rank) to males. A priestess is often the most senior person among coven -- a
local group of Wiccans. They aim for a female-male balance in most of their
covens (local groups), although men are typically in the minority.
Human sexuality: Sexuality is
valued, and regarded as a gift of the goddess and god, to be engaged in with
joy and responsibility, and without manipulation. Wiccans generally accept
the findings of human sexuality researchers that there are three normal,
natural, and unchosen sexual orientations: heterosexuality, homosexuality
and bisexuality. Some Wiccans celebrate "the Great Rite"
which involves ritual sexual intercourse. However, it is consensually
performed by a committed couple in private.
Afterlife: Wiccans have a wide range
Some believe in ancient legends
of a Summerland where souls go after death. Here, they meet with others
who have gone before, review and integrate their previous lives on
earth, and are eventually reincarnated into the body of a new born. Some
believe that after many such cycles -- perhaps some as female and others
as male; some lives with a high standard of living and others in
poverty; some in positions of power and others suffering oppression --
that the individual accumulates sufficient experience to go on to
another level of existence about which we know nothing.
Some see an individual's
personality, memory, abilities, talents, etc. as functions of the human
brain, which degrades and disintegrates at death. They no not anticipate
any form of continuity after death.
Other Wiccans anticipate
continuity after death in some very narrow senses:
That the molecules that go
to make up our bodies may in turn be incorporated in other living
That our influences on
children, friends, and society in general will continue to have
influences on the next generations.
Three-fold Law (a.k.a. the Law of
Return) The law states that:
"All good that a person does
to another returns three fold in this life; harm is also returned three
This belief strongly motivates each
Wiccan to avoid attempting to dominate, manipulate, control, or harm another
The Wiccan Rede: This is the main
rule of behavior:
"An it harm none, do what
"An" and "wilt"
are old English words for "if" and "want to."
This means that a person should feel free to do what ever they want to, as
long as it does not harm themselves or anyone else. This and the three-fold
law obviously prevent a Witch/Wiccan from doing harm to themselves or to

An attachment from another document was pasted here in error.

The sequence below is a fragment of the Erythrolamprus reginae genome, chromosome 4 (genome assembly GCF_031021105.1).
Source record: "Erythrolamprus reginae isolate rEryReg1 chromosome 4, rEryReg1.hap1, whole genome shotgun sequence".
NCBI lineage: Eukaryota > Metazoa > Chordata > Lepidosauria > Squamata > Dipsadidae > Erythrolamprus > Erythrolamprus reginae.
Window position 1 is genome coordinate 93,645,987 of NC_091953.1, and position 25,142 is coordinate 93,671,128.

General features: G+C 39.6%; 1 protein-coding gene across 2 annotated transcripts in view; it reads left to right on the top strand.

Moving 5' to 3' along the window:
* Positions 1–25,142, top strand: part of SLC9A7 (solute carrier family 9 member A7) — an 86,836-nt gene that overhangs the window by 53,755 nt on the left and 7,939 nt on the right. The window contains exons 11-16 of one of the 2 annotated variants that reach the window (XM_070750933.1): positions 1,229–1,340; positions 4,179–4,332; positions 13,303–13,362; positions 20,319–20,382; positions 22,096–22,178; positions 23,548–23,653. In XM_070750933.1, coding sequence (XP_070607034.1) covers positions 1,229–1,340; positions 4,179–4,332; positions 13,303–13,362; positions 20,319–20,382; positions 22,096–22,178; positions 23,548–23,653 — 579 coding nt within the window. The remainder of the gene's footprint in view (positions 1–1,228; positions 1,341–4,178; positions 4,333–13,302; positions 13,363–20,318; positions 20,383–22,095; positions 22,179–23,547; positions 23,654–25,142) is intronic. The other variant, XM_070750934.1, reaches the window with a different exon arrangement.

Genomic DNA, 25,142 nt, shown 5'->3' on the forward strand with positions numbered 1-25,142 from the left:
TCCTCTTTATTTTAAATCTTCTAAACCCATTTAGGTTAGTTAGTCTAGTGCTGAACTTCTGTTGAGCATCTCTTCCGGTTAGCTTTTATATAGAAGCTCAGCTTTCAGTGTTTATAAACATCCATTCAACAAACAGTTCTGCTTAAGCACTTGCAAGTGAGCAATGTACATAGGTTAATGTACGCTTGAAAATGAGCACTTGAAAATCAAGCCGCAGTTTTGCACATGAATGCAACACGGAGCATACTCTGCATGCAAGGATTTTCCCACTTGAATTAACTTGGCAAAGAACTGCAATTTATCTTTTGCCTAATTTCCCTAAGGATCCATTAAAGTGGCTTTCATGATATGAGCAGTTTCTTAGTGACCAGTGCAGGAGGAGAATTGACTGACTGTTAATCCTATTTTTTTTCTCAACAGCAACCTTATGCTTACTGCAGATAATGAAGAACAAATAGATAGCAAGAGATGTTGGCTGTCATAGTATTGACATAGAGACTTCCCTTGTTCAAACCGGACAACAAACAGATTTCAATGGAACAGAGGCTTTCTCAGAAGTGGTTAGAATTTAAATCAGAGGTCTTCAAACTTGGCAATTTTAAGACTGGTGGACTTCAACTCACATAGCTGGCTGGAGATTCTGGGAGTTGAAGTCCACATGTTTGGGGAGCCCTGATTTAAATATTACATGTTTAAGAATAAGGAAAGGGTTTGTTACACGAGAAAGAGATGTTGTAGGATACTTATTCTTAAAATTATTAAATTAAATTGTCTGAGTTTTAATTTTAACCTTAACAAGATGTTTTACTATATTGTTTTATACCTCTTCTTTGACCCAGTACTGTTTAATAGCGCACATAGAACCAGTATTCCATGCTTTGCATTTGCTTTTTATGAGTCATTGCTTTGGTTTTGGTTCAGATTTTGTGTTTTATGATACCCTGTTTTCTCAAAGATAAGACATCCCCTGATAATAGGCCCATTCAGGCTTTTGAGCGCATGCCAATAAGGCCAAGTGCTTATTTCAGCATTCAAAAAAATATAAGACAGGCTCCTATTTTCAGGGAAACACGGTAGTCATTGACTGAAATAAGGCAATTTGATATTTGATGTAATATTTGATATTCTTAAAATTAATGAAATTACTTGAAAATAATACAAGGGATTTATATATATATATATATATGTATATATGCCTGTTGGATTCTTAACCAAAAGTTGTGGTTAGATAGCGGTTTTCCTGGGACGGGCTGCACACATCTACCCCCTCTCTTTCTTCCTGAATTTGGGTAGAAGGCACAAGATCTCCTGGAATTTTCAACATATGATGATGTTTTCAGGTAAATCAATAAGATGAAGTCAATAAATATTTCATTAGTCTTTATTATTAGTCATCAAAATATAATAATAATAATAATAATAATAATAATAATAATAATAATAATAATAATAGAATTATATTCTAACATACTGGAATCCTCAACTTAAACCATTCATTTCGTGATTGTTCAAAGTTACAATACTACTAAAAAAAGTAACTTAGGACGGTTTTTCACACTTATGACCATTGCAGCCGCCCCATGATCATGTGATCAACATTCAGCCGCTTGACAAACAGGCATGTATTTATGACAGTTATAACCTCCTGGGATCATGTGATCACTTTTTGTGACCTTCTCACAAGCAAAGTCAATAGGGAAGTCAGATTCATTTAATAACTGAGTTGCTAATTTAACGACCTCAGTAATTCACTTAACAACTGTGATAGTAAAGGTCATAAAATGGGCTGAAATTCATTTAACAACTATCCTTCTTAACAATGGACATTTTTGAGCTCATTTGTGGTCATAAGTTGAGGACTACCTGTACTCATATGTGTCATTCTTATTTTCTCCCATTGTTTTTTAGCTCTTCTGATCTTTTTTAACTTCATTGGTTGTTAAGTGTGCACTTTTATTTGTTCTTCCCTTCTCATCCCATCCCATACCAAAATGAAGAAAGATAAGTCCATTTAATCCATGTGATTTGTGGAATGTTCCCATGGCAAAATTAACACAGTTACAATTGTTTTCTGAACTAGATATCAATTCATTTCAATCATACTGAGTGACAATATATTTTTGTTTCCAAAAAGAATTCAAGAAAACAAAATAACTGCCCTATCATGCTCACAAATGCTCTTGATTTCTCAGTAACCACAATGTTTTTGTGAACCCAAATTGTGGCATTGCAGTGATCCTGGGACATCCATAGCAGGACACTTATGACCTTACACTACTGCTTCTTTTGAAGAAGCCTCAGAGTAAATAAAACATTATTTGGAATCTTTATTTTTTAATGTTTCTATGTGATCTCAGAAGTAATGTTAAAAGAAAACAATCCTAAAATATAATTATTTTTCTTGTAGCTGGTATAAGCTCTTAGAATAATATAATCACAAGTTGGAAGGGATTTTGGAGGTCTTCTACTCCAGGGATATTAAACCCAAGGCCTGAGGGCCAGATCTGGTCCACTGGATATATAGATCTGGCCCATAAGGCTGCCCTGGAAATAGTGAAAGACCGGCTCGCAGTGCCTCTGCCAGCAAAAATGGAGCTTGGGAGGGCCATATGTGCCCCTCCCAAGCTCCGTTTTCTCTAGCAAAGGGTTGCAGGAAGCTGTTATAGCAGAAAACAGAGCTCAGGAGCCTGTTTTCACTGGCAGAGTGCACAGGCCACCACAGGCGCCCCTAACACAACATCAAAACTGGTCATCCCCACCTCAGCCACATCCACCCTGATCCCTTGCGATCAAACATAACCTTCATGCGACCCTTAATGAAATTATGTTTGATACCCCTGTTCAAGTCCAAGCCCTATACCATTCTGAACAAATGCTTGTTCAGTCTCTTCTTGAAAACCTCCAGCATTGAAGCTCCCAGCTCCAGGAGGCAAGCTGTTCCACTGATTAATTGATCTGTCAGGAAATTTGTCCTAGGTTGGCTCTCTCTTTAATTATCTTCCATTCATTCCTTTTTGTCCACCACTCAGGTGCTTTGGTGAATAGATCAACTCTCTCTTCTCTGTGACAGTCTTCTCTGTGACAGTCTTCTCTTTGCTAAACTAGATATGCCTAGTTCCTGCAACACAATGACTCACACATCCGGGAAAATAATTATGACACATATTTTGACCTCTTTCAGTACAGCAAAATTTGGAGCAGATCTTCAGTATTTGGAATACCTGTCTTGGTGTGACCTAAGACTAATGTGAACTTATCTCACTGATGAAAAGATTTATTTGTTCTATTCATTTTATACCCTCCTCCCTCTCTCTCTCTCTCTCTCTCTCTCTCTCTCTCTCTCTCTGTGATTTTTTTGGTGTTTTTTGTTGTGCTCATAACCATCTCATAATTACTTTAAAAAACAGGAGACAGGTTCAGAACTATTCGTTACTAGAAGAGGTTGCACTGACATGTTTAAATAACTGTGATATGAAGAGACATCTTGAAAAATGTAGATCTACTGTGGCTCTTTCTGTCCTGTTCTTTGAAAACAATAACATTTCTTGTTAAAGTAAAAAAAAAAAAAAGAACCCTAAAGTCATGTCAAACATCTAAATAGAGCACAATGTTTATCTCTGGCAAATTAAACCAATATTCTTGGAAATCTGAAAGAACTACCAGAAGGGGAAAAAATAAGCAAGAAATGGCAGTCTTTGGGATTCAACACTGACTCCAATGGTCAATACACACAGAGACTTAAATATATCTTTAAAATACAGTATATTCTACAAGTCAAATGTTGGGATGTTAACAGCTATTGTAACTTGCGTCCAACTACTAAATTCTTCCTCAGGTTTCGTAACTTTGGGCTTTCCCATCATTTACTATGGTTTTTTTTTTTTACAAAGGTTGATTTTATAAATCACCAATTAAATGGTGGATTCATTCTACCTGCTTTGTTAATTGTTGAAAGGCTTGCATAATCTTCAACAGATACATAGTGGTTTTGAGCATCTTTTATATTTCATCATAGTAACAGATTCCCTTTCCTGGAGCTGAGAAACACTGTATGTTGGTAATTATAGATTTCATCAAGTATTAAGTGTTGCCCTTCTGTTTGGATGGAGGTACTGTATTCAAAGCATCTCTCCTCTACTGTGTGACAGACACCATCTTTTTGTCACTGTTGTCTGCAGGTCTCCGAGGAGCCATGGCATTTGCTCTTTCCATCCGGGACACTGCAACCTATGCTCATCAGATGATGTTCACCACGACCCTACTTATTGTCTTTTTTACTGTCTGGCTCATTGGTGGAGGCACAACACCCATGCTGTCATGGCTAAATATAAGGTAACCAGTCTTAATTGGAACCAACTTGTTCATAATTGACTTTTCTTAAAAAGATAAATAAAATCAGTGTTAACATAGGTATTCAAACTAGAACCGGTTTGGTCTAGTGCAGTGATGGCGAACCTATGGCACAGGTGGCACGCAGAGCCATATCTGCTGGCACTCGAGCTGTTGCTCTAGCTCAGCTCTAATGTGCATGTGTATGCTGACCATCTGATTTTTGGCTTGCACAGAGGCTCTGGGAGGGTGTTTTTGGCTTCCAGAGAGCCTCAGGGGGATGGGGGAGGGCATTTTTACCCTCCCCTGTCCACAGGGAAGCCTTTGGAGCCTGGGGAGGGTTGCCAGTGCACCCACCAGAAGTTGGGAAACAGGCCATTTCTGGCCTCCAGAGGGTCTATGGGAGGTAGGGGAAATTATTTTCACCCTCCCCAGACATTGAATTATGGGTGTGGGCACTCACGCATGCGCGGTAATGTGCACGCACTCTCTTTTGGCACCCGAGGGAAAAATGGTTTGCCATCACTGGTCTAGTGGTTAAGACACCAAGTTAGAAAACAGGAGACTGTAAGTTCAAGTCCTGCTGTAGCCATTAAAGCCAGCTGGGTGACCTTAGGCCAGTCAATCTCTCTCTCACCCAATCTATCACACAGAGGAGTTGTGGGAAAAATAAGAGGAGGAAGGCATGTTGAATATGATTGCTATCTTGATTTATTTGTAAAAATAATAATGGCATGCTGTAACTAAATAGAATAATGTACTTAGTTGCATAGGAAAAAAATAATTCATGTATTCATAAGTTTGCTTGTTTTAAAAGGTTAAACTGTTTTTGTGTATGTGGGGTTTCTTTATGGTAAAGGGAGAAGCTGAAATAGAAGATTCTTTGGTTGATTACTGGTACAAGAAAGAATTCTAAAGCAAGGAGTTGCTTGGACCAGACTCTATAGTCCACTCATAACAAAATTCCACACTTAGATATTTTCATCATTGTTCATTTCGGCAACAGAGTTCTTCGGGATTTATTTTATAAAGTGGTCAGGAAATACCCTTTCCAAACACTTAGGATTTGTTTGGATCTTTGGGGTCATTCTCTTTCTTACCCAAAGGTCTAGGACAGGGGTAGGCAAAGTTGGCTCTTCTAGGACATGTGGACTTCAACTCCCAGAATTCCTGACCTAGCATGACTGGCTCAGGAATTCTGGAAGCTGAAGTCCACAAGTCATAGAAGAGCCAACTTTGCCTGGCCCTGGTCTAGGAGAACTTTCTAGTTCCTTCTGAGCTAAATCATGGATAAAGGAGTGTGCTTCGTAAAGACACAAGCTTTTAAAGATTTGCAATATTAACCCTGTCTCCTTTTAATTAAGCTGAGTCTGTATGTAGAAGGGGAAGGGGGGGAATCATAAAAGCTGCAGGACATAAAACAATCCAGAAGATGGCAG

others, or taking harmful drugs, etc. Thus, many activities that have been
traditionally attributed to Wiccans, from the laying of curses to conducting
love spells, are strictly forbidden to them.
Rituals: Wiccans try to meet
outdoors where possible. North American climate and concern for personal
safety usually forces them indoors. They gather in a circle, which is often
nine feet in diameter. Candles on the circumference are usually oriented to
the four cardinal directions. Some Wiccans align the candles to the walls of
the room. An altar is at the center of the circle or at the northern candle.
Rites begin with a casting of the circle, in which the circle is outlined
and purified, and the candles lit. A space is thus created within the
circle; this is sometimes visualized as a sphere, or as a cylinder or cone.
The purpose of this space is to confine healing energy until it is released.
The central portion of each meeting
may celebrate the full moon, a new moon, a Sabbat or a special Wiccan
ceremony. It might include healing, divination (scrying, Tarot cards, Runes,
etc.), teaching, consecration of tools, discussion, or other life-affirming,
nature based activities. After the major work is completed, food (perhaps
cakes and wine) is eaten, and the circle is banished. Because of the
increasing concern over addictions to alcohol and other drugs, many covens
have replaced wine with juice, water etc.
(Seasonal days of Celebration) There are eight Wiccan Sabbats, spaced about
45 days apart during the year. Four of these are minor Sabbats: the two
equinoxes of March 21 and September 21st when the daytime and nighttime are
each 12 hours long. The Saxons added the two solstices of December 21, (the
longest night of the year) and June 21 (the shortest night of the year).
Actually, the exact date of these Sabbats vary from year to year and may
occur from the 20th to 23rd of the month. The major Sabbats are also four in
number. They occur roughly midway between the minor Sabbats, typically at
the end of a month. Different Wiccan traditions assign various names and
dates to these festivals. Perhaps the most common names are Celtic: Samhain
(Oct. 31), Imbolc (Feb. 2), Beltane (Apr. 30), and Lammas (Aug. 1). Dates
are approximate. Some Wiccans observe the Sabbat within a few days of the
nominal date. The Sabbats are believed to have originated in the cycles
associated with hunting, farming, and animal fertility.
Wiccan tools: Hardware which are
used to perform Witchcraft rites often look like common household items.
Although there is much variation among individual Wiccans and their covens,
the following are typical:
Athame (double sided, ritual
knife; often black handled) used for many purposes, but never for
cutting. It is either created by its owner, or is a re-worked purchased
knife. A sword is sometimes substituted for the athame.
An altar, which may be of any
shape. It may contain:
A bowl of salt representing
the element earth.
Incense representing the
Two candles representing the
Goddess and God.
A bowl of water representing
the element water.
A bell which is rung to
delineate sections of the rite.
A pentacle (a 5 pointed star
engraved on a disk).
A chalice or goblet and
perhaps a libation bowl to hold a drink. They may also hold water,
which is used in many rituals.
A cauldron, for mixing herbs
A wand or sword to cast the
A circle, typically 9 feet in
diameter, formed from a rope or row of small rocks, a marking on the
ground or floor, etc.
Four candles just outside the
circle, at the four cardinal directions.
Further information can be found in the book:
Wicca by William Schnoebelen